By David Rose
Deputy Prime Minister John Prescott has opened the way for a breakthrough for editors who complain councils are denying them information.
The problem has been heightened by the replacement of committees with cabinets to run councils.
While some councils think the new system is working well, Prescott has received complaints that other councils are not developing a culture of openness.
Now Prescott has promised that editors’ concerns will be examined by a new review group which will include the Newspaper Society and the Campaign for Freedom of Information.
Advice will also be sought from the review group as to the best way of providing councils with advice to get them to be more open.
Announcing the move to MPs, local government minister Nick Raynsford said: “We want a system which promotes a culture of openness throughout councils which delivers accountability and transparency in decision making and equally guarantees the protection of information such as personal details where this is necessary.”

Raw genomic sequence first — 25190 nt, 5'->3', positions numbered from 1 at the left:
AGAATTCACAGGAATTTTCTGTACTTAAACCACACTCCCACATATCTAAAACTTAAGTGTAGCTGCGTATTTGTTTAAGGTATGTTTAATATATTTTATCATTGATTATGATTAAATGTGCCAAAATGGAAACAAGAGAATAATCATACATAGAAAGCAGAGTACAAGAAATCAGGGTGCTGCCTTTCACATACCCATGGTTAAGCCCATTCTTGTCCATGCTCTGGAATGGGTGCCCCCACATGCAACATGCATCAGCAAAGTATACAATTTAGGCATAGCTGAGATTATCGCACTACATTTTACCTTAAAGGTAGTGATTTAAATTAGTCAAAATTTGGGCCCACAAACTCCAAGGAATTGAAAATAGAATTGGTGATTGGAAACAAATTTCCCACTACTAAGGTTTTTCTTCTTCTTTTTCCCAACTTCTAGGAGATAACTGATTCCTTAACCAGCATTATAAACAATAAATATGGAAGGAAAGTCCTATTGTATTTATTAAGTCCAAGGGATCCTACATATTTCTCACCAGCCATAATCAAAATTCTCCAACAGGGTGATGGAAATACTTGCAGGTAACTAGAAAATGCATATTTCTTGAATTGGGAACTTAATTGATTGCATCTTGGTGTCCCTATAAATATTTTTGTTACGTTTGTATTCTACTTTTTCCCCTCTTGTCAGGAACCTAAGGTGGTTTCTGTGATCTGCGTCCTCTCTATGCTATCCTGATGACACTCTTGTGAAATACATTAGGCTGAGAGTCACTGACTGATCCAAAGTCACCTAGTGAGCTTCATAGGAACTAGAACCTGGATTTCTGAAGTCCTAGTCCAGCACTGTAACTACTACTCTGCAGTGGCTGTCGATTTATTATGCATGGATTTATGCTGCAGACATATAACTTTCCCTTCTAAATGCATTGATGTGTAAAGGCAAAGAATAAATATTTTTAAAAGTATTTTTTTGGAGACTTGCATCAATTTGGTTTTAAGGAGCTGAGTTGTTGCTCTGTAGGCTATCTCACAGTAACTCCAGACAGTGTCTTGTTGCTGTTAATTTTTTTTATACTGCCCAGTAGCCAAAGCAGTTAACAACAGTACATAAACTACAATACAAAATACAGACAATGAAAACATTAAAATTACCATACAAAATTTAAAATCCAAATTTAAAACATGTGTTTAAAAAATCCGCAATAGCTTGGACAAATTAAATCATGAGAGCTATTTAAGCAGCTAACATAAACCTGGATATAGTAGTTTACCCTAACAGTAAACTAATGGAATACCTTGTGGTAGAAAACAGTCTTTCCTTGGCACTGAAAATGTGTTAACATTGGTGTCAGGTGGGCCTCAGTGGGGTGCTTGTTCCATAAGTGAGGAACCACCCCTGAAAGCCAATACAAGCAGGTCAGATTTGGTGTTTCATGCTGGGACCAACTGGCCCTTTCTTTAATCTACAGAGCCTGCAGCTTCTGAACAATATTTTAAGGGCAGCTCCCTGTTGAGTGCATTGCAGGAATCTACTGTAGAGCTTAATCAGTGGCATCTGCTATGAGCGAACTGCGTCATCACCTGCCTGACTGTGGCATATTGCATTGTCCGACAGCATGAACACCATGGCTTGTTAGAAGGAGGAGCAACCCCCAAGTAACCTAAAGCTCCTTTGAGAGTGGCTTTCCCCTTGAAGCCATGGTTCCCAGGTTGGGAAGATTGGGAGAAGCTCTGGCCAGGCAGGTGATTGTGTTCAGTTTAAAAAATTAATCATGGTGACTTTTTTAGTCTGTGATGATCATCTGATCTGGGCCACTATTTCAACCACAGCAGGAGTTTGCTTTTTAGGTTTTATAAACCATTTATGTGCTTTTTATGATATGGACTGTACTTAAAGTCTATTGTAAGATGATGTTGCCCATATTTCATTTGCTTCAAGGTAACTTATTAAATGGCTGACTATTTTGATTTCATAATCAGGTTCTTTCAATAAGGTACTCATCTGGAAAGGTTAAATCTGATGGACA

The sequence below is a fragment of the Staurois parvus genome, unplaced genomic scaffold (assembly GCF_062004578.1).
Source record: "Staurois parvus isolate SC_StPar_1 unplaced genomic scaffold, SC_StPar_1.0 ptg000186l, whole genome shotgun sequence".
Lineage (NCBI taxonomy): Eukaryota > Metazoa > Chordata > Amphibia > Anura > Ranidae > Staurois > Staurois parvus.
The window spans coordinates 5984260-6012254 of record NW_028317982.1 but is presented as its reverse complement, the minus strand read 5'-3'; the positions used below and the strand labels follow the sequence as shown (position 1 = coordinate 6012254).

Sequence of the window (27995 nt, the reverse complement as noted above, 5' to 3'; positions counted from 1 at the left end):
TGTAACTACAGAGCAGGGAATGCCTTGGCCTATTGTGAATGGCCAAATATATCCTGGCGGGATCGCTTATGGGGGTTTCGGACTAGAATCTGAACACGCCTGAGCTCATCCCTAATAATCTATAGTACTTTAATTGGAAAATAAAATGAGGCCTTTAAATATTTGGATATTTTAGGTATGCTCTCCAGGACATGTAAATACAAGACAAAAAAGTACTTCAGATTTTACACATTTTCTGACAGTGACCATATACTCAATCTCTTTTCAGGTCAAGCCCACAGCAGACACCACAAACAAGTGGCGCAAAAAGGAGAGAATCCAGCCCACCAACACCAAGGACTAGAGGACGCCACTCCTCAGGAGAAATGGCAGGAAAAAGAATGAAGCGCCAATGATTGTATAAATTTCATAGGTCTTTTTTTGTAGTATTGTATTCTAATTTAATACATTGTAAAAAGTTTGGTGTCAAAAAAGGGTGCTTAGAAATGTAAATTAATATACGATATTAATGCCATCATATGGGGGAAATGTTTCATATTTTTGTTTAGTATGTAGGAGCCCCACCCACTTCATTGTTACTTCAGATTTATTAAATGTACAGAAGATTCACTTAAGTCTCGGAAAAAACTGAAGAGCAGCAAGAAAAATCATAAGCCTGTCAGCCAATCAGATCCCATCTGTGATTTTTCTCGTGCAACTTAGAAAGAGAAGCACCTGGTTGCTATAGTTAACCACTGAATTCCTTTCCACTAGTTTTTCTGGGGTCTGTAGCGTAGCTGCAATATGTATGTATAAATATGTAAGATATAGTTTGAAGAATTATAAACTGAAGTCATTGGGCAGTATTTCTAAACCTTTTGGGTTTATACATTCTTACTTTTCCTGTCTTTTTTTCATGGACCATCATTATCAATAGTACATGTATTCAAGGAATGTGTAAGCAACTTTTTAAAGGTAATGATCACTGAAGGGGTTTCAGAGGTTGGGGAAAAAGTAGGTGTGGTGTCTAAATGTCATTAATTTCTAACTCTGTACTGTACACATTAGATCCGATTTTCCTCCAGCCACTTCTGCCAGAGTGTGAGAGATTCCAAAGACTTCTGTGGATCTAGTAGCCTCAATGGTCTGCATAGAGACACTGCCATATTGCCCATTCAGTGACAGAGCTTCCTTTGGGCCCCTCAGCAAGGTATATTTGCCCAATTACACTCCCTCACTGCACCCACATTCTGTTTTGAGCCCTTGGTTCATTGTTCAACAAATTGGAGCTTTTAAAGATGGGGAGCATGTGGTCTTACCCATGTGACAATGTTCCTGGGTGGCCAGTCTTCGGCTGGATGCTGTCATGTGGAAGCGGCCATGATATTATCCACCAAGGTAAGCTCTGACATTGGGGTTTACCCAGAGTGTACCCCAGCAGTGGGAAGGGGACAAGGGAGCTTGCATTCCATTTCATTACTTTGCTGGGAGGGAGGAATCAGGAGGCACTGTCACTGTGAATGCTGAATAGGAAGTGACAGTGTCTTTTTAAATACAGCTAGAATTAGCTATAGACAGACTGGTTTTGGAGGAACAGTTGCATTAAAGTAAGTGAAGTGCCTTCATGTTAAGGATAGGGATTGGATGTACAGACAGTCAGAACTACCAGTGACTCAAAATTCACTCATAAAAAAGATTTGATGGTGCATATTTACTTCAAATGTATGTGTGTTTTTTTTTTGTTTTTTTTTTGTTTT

Raynsford added: “We believe that implementation of the Freedom of Information Act from January 2005 by councils will help create the culture of openness which some feel is lacking.”
The Government’s move follows a recent survey by the Society of Editors which registered concern among editors and council public relation officers about the way councils were responding to the new cabinet system.
Bob Satchwell, executive director of the Society of Editors, welcomed the Government’s announcement.
“There hasn’t been enough change in the culture,” he said. “Our experience is that this comes down to individual councils.
“If they are prepared to see the sense in improving openness in order to engage with the people they service, they can make progress. But there are those who find ways under the current legislation and guidelines to avoid this and in some cases they have moved backwards.
“More needs to be done, not just for the benefit of the media but for councils as well.”